It can be easy to quickly dismiss your dog but this is something you must avoid. Even the most ferocious and meanest dogs have been reformed so that they live out the rest of their years with a loving family. One of the things an aggressive dog needs is training. He needs to practice being around other canines so that he realizes that other dogs are not threats, they are not enemies and they are dogs just like him and that maybe they can become his friends. Your dog needs to be taught how to socialize with other canines and he will also have to be introduced in groups so that he can boost his confidence and adapt accordingly. The help of a dog trainer is valuable because they already know how to take charge of these situations and will arrange what is necessary for your dog to conquer these problems.
Other Solutions and Considerations
Fear is something that does not go away overnight. Although you are going to make huge strides forward, you might also have some setbacks. However, prevention is still better than cure so while your dog is still a tiny pup, begin training him with the help of a dog trainer. Always push for more discipline and ensure that you inform the trainer exactly what your problem is so that he or she can provide the most appropriate training.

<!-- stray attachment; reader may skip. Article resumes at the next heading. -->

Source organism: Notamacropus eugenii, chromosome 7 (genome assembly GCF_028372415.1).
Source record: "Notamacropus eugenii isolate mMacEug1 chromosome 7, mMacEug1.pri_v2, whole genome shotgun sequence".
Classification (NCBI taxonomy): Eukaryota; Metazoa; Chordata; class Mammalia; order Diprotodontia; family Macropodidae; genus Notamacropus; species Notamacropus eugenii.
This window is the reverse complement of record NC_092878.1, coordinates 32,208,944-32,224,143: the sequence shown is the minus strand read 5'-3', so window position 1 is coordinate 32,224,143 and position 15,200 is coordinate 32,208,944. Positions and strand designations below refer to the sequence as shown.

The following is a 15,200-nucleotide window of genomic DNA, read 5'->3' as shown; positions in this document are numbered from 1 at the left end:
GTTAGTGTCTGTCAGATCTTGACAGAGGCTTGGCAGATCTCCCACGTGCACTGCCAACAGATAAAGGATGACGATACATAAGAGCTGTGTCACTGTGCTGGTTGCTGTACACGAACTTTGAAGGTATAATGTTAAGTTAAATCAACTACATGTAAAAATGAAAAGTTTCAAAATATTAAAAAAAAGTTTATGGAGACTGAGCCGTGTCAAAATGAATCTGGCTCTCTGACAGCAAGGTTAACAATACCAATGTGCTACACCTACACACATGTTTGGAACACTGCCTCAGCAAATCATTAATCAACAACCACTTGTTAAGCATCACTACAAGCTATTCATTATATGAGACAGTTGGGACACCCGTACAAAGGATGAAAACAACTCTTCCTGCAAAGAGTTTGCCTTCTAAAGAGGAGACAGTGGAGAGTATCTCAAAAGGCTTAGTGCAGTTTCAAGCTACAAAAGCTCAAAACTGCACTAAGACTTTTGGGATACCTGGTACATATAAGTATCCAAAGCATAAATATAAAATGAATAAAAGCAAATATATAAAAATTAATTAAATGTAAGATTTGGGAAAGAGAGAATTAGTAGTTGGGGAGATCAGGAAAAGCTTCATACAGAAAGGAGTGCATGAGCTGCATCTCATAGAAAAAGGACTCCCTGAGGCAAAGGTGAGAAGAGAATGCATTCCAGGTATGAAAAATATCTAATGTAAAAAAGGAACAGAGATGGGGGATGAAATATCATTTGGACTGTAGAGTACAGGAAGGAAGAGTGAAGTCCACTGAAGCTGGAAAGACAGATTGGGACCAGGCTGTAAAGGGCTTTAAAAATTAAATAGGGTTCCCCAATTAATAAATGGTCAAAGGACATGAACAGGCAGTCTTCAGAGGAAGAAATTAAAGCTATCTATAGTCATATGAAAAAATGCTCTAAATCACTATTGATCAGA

Do not expect too much too soon from your dog. Treat and praise him well if he does well in training. With practice, your dog will improve and as he matures; he will become more confident and more comfortable with new experiences.
Aggression in dogs is not an unusual problem and the main reason for this issue is the lack of training or improper training. The good news is that there is still hope for your dog’s behavior. With dedication, time, patience, and the right resources, the end result will be worth it. You will be relieved to know that you don’t have to always worry when another dog passes by.
I have a 1.5 year old mini Australian Shepard. From the day we got him when he was 10 weeks we did our best to socialize him. We had a puppy trainer and he attended puppy classes twice a week. He loved playing with other pups and even some bigger dogs too. A few months ago, he started to snarl and bark at certain dogs. We had to stop taking him to the dog park and stop taking him to doggy day camp because of the behavior. We are not sure what changed and what causes this behavior. One minute, he is absolutely fine and seems to be having a fun time. The next minute, he is snarling and nipping.
My dog is almost 2years old. He has never been aggressive. Plays well at parks and at daycare. Never showed aggression until the other day. He didn’t like the other dog sitting next to me. My dog is part yellow lab and shepherd. Is it an age thing? Or was it an isolated incident? My dog is training to be a therapy dog. He’s so kind and loving to others, and other dogs. This was an unexpected behavior.